The Myth of Work/Life Balance

Working from home isn’t as breezy and convenient when you are forced to do so, with no alternative. This is not just because collaboration is restricted to phone calls and Zoom meetings… There is a certain added weight when you have to consider the ramifications of leaving the house during a pandemic.

I’ve arrived at the conclusion that when it comes to WFH (especially now), work/life balance is a made-up concept. If you are like me, you have noticed that the lines become a lot more blurred when your commute is a 5-second walk instead of a 30-minute train ride into the city.

There are a few factors that come into play here…

  1. There is less (or zero) pressure to get dressed. When you no longer have to decide which work-appropriate shirt, pants, shoes, and accessories will comprise the day’s outfit, there is a certain carefreeness that results. For me, it is a blessing and a curse, because the way I dress affects my mood, and if I throw on random, non-matching pieces that are super comfortable, my brain is not in “Rise and grind!” mode. I don’t want to get in the habit of wearing sweats and a t-shirt every single day; it adds to the monotony that is COVID life.
  2. Your living quarters are also your work quarters. We live in a condo, not a house. About half of my friends do, so they have a designated office (or 2) in their homes. My work space is a round dining room table that also serves as my Etsy (jewelry) shop workspace. When you literally cannot separate your home space from your work space, it makes it a lot more difficult to set up boundaries between the two. I unplug my large desktop monitor at 6ish pm each Friday and put it on the floor against the wall to force myself to take a break from work for the weekend. If I didn’t, I GUARANTEE that I’d be tempted to get a head start on a few work projects on my days off. I’m home most of the time, so why not? It would be similar to if I lived in the building I worked in: the convenience of being so close would override my need to take a break.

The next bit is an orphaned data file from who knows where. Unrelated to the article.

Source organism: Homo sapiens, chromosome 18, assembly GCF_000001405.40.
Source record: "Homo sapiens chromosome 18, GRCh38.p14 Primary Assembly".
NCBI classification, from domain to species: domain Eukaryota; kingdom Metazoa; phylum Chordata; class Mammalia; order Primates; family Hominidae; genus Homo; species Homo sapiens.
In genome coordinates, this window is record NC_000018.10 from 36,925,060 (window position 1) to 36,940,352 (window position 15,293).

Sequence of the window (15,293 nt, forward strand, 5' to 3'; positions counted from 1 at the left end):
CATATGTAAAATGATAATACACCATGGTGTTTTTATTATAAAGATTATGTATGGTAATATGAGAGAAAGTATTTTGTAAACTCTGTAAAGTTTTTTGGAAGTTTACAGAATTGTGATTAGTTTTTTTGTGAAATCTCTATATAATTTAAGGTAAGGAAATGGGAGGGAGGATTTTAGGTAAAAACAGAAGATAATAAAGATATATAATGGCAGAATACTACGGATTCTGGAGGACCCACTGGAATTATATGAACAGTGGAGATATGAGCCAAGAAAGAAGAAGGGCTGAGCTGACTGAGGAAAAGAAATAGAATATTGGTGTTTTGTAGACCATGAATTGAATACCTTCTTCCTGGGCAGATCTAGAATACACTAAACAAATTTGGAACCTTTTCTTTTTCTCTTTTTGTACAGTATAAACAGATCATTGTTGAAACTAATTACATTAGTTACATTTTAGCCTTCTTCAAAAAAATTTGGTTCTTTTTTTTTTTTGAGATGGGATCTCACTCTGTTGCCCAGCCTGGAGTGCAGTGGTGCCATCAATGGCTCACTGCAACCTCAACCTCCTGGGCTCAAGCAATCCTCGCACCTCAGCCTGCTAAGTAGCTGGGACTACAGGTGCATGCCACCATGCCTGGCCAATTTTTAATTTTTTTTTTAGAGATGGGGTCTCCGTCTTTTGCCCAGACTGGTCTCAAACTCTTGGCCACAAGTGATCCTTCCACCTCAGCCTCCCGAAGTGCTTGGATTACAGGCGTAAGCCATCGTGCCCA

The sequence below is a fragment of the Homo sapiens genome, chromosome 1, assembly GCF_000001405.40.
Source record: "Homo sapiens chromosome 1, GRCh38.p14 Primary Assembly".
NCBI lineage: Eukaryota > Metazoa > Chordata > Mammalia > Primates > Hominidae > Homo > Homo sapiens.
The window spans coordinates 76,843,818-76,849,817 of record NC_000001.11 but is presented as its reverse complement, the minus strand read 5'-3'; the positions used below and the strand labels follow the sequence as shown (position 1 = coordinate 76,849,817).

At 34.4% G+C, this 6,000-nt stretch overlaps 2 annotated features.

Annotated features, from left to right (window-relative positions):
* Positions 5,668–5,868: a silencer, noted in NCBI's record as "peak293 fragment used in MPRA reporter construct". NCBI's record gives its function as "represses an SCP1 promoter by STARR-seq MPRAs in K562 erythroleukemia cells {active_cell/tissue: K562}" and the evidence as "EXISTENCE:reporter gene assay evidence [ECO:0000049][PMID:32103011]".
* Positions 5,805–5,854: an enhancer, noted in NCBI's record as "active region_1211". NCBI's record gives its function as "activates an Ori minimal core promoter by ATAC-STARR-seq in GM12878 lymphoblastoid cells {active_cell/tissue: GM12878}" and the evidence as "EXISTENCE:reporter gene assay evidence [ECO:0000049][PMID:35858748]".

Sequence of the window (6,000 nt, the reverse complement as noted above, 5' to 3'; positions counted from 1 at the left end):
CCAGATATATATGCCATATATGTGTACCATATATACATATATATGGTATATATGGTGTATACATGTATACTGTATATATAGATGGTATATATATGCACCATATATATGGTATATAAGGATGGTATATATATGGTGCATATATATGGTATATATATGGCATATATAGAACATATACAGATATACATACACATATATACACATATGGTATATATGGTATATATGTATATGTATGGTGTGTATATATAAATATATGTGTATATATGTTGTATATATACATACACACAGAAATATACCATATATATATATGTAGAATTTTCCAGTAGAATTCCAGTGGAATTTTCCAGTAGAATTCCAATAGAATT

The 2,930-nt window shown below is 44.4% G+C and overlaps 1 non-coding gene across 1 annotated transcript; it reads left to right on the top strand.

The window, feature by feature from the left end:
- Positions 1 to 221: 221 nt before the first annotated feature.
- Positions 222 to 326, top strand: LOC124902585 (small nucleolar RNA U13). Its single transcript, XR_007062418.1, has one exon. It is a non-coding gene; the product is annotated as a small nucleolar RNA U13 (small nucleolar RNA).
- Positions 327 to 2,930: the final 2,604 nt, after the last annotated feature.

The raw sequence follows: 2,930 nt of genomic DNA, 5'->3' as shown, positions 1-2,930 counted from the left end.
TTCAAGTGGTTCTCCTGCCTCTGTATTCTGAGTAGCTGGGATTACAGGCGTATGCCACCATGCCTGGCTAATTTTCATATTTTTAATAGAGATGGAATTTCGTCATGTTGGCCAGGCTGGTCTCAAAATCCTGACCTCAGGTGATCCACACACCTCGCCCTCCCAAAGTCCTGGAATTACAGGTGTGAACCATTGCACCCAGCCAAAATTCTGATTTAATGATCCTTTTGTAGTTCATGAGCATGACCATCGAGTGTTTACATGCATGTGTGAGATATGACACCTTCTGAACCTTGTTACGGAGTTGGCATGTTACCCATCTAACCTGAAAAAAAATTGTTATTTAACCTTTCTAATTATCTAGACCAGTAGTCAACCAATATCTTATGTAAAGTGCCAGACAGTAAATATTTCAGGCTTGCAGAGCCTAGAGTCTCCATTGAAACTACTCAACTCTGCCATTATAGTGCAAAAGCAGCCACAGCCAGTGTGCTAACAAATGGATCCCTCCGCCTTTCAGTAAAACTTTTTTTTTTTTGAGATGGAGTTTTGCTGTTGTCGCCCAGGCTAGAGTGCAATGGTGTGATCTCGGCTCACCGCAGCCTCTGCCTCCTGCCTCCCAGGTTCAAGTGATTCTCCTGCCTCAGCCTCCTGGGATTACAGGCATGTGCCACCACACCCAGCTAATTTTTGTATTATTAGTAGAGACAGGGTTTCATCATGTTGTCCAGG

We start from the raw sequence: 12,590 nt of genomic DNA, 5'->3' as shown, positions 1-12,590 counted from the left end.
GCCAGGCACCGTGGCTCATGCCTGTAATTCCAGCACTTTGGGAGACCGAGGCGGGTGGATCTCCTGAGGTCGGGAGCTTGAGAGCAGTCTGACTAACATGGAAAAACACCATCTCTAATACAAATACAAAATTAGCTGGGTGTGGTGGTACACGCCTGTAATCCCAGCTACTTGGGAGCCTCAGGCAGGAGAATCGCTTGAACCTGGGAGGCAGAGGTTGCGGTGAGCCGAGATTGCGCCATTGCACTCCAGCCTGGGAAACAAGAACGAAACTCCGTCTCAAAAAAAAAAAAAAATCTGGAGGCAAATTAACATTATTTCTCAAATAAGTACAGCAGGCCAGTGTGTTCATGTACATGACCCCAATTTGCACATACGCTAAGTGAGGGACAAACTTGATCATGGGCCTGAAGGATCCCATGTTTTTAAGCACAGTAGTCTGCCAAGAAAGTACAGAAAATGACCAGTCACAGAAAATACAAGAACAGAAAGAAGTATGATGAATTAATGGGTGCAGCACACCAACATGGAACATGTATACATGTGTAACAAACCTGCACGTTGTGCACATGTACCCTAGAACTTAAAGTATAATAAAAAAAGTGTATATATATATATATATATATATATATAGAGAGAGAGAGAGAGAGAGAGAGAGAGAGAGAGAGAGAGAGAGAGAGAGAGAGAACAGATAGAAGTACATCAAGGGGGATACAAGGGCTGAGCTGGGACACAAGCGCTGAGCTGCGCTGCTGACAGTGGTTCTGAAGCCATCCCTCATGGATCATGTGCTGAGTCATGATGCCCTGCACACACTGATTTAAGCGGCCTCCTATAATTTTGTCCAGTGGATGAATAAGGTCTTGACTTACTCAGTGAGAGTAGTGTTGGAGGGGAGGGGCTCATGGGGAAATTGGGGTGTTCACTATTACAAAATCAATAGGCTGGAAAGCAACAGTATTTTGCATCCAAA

3. We are anxious about leaving the house because of the pandemic. There was a period of time in 2020 when I would make myself leave the house a couple times a week for walks. Now that there is a newer, more contagious strain of the virus going around, I’m less inclined to go outside except to run necessary errands. It doesn’t help that it is about 40 degrees outside at any given time right now… I am not a fan of winter weather.
  4. It’s easy to lose track of time. All too many times, I’ve buried myself in my work only to look up and realize it’s 1:30pm and I haven’t had lunch. I often ate at my desk when I worked at the office, so being at home is not much different, save for the fact that I use the stove instead of the microwave for my lunches. There aren’t any restaurants in walking distance to me, and the fees for delivery can get pretty ridiculous, so I cook every. single. day. I can’t really complain: I have food in the house. But I’d be lying if I didn’t say that I miss the Friday bagel runs I used to make with my coworkers, or the occasional blackened catfish sandwich I’d grab at the bar across the street from my job.

Something’s gotta give. It’s too easy to get stuck in a rut these days… I’m going to make a conscious effort to shake things up by ordering breakfast or lunch every few weeks and adding a calendar reminder for a weekly walk around the block. Cozy clothes aside, this WFH shit is getting old.

Corona Chronicles

Today I had another one of those weird mini breakdowns that was brought on by COVID-related stress. But it wasn’t because I was tired of not being able to do anything… It was kind of the opposite.

If I’m being perfectly honest, I have not been as careful as I was in the beginning of this pandemic. I have gone out to eat at restaurants with a couple close friends a few times, and today, in the midst of wondering when we’ll be able to see the light at the end of the pandemic tunnel, I realized that because of these outings, some people might not see me the same way. They might think I am reckless and/or selfish. They might think I don’t care about the virus, and that I am willing to put loved ones in danger by not staying quarantined the entire time.